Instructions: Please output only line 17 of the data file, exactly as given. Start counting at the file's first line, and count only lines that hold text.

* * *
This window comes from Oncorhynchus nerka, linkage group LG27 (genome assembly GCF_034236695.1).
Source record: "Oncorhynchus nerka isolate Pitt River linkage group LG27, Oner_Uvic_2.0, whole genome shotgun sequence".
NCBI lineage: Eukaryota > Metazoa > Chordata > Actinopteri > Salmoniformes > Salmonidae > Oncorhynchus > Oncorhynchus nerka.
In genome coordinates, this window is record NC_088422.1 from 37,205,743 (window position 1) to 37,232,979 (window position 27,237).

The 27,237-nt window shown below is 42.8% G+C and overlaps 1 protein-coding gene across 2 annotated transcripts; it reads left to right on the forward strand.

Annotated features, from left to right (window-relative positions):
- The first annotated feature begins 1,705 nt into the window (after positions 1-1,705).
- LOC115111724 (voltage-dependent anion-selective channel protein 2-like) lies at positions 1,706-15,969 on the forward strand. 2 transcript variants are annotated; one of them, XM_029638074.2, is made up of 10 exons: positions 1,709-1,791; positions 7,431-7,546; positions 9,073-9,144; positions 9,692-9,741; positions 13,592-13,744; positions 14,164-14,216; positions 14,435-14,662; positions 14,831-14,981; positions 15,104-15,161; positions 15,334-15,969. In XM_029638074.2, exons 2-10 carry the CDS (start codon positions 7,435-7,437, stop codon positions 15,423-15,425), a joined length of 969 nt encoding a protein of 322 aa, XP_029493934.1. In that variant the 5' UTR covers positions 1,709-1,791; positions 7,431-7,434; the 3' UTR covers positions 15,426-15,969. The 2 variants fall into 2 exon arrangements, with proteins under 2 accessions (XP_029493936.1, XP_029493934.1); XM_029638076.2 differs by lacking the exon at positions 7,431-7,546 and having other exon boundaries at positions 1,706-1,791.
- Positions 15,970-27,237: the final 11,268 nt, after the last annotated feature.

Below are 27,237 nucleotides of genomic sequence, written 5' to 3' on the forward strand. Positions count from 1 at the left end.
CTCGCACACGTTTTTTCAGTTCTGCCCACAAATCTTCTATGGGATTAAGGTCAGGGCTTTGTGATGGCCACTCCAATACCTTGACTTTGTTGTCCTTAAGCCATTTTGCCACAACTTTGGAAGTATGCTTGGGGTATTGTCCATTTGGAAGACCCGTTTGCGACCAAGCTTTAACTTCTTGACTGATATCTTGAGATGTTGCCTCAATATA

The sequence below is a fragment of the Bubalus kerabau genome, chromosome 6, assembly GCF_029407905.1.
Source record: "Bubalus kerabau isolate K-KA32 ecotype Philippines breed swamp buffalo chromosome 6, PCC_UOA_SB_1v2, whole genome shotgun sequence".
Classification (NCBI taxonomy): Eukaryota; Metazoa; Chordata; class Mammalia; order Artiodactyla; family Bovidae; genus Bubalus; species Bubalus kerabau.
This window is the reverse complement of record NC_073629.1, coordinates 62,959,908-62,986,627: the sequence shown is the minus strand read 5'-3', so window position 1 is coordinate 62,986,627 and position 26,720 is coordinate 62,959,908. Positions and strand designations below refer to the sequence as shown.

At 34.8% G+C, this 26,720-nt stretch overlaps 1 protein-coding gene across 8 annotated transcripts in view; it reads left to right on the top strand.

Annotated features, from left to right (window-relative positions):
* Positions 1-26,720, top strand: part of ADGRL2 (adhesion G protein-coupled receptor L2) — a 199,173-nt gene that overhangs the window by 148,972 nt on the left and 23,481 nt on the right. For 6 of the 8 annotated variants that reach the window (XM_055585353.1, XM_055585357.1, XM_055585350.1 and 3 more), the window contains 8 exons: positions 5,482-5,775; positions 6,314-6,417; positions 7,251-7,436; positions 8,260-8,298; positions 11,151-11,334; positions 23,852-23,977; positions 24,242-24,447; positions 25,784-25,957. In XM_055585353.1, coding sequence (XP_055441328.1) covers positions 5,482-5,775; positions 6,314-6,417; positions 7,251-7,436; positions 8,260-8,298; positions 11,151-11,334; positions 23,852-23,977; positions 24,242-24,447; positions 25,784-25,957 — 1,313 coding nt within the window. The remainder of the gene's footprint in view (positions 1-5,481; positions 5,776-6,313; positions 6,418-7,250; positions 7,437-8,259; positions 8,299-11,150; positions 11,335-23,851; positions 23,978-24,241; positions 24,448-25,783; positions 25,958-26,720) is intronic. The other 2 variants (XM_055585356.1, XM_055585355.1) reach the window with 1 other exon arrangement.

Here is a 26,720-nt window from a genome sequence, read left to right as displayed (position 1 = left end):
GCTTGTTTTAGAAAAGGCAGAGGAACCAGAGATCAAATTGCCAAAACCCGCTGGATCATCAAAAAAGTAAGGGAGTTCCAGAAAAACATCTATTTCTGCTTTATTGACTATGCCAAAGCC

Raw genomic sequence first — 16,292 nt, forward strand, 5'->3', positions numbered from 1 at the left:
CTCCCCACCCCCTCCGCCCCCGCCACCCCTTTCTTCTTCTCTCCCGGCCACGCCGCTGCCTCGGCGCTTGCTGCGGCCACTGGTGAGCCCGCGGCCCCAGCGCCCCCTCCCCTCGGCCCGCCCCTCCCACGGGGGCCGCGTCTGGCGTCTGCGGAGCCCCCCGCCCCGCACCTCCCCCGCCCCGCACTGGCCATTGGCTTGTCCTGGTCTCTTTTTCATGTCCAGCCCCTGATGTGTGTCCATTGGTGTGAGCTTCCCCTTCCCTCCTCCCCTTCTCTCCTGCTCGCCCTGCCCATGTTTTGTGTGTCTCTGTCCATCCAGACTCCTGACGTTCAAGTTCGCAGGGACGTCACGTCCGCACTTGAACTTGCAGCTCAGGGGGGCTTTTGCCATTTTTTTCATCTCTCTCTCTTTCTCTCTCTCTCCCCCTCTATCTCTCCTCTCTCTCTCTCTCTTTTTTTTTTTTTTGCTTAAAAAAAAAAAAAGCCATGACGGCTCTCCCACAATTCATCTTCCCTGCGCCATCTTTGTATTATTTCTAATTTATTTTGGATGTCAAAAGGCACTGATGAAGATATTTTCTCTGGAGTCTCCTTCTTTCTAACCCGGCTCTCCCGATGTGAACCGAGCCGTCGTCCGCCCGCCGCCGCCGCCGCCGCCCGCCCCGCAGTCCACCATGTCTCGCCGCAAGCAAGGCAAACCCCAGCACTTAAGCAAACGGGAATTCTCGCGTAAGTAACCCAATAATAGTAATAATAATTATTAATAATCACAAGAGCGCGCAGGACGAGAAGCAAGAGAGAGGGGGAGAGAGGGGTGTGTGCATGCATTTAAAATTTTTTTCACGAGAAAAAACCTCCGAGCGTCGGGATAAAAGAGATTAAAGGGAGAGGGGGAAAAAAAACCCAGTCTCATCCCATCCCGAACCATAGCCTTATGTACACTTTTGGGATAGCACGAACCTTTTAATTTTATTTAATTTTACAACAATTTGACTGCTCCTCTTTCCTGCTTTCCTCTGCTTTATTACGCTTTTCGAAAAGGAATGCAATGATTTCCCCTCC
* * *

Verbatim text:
Annotated features, from left to right (window-relative positions):